Uber releases driver data for first time, and it’s not pretty for taxi industry 

Uber released a bundle of data about its drivers on Thursday. - RAFIQ MAQBOOL/AP FILE PHOTO
  • Uber released a bundle of data about its drivers on Thursday.
Uber on Thursday released a bundle of data about its stable of drivers.

Since launching in 2012, Uber has attracted over 16,000 drivers to the mobile ride-hailing service in San Francisco alone, with over 11,000 still active. That’s many more times the number of taxicab drivers, and does not include drivers for Uber competitors Lyft and Sidecar.

The study found many of these drivers are part-timers working fewer than 34 hours a week.

“You turn your car on, turn your app on, whenever you want,” David Plouffe, Uber’s senior vice president, said during a Thursday morning conference call with reporters. “More and more people are doing this to suit their needs.”

The new data was revealed as part of a study released Thursday by Uber that was intended to highlight the earning potential of its driver partners, as the company calls those who use its app for income. But it also puts into perspective just what the local taxi industry is up against.

There are currently 1,812 cab vehicles in operation, not including spare vehicles, according to the San Francisco Municipal Transportation Agency, which regulates the taxi industry. And while many cab operators partner with ride-hailing app Flywheel – which was created to compete with Uber, Lyft, Sidecar and others – it is not used by every taxi company.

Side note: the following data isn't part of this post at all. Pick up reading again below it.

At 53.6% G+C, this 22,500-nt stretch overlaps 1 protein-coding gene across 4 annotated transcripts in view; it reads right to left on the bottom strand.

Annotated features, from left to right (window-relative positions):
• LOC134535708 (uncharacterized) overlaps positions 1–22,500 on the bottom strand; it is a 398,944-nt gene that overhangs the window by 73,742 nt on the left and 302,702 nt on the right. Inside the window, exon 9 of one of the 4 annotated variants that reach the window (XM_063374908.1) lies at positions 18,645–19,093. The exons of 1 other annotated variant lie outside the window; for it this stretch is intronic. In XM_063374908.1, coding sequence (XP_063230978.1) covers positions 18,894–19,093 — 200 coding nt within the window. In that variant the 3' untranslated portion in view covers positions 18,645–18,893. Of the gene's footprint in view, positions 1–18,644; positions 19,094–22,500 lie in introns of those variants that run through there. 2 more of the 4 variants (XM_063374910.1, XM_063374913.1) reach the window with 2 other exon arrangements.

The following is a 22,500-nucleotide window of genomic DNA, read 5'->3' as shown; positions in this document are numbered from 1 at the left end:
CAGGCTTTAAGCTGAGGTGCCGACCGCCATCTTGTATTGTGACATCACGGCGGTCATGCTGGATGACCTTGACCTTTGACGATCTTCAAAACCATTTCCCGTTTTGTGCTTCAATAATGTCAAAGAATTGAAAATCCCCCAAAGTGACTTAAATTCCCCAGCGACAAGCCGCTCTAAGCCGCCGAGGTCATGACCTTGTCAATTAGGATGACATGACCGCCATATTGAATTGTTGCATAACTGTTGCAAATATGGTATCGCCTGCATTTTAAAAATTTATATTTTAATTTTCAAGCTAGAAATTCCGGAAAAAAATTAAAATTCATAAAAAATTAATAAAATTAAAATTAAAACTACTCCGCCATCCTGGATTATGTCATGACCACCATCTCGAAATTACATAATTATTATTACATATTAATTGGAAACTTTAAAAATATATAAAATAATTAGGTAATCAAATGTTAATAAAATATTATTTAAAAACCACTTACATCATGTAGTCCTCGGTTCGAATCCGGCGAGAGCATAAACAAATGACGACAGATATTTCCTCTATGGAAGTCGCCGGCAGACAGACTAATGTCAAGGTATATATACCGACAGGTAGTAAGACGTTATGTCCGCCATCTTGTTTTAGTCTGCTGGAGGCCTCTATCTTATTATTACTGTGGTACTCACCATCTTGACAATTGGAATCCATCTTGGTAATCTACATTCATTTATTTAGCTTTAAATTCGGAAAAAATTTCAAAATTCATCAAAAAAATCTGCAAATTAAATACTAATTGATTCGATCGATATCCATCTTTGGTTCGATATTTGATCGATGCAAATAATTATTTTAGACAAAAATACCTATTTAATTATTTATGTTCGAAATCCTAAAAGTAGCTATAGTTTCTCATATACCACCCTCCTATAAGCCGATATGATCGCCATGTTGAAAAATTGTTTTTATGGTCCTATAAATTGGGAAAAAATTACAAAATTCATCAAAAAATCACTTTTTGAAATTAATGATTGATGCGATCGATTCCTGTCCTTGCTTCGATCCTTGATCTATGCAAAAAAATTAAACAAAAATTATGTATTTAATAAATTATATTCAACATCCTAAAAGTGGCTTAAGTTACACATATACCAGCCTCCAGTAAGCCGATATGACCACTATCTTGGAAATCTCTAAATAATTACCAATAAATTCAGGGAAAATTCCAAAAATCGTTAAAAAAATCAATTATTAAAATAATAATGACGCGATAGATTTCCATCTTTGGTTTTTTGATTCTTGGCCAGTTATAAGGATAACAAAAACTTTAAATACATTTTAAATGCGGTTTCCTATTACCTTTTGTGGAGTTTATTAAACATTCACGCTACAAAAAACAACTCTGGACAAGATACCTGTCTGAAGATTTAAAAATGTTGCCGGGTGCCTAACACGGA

The Uber driver study was conducted by Jonathan Hall, head of policy research at Uber Technologies, in conjunction with Alan Krueger, a Princeton University professor of economics and public affairs and former member of President Barack Obama’s cabinet.

The pair used anonymized internal Uber data, along with a survey of more than 600 drivers. Speculation has long swirled around the number of drivers on San Francisco roads, but this is the first time actual data has been released.

The taxi industry said the large number of drivers on the road hurts everyone, including Uber drivers. That is one reason the SFMTA regulates the medallion count.

“There are 15,000 licensed Yellow taxis in New York City,” Dave Sutton, a spokesman for the cab advocacy campaign Who’s Driving You?, told The San Francisco Examiner. “Uber has replicated New York's entire taxi fleet and placed it on San Francisco's streets.”

The study also compared age, ethnicity, gender and education data of Uber drivers versus taxi drivers. Uber drivers are predominantly young and white; taxi drivers skew older and are more Asian, Hispanic and black.

The full study from Uber is available below:

About The Author

Joe Fitzgerald Rodriguez

Joe Fitzgerald Rodriguez

Born and raised in San Francisco, Fitzgerald Rodriguez was a staff writer at the San Francisco Bay Guardian, and now writes the S.F. Examiner's political column On Guard. He is also a transportation beat reporter covering pedestrians, Muni, BART, bikes, and anything with wheels.
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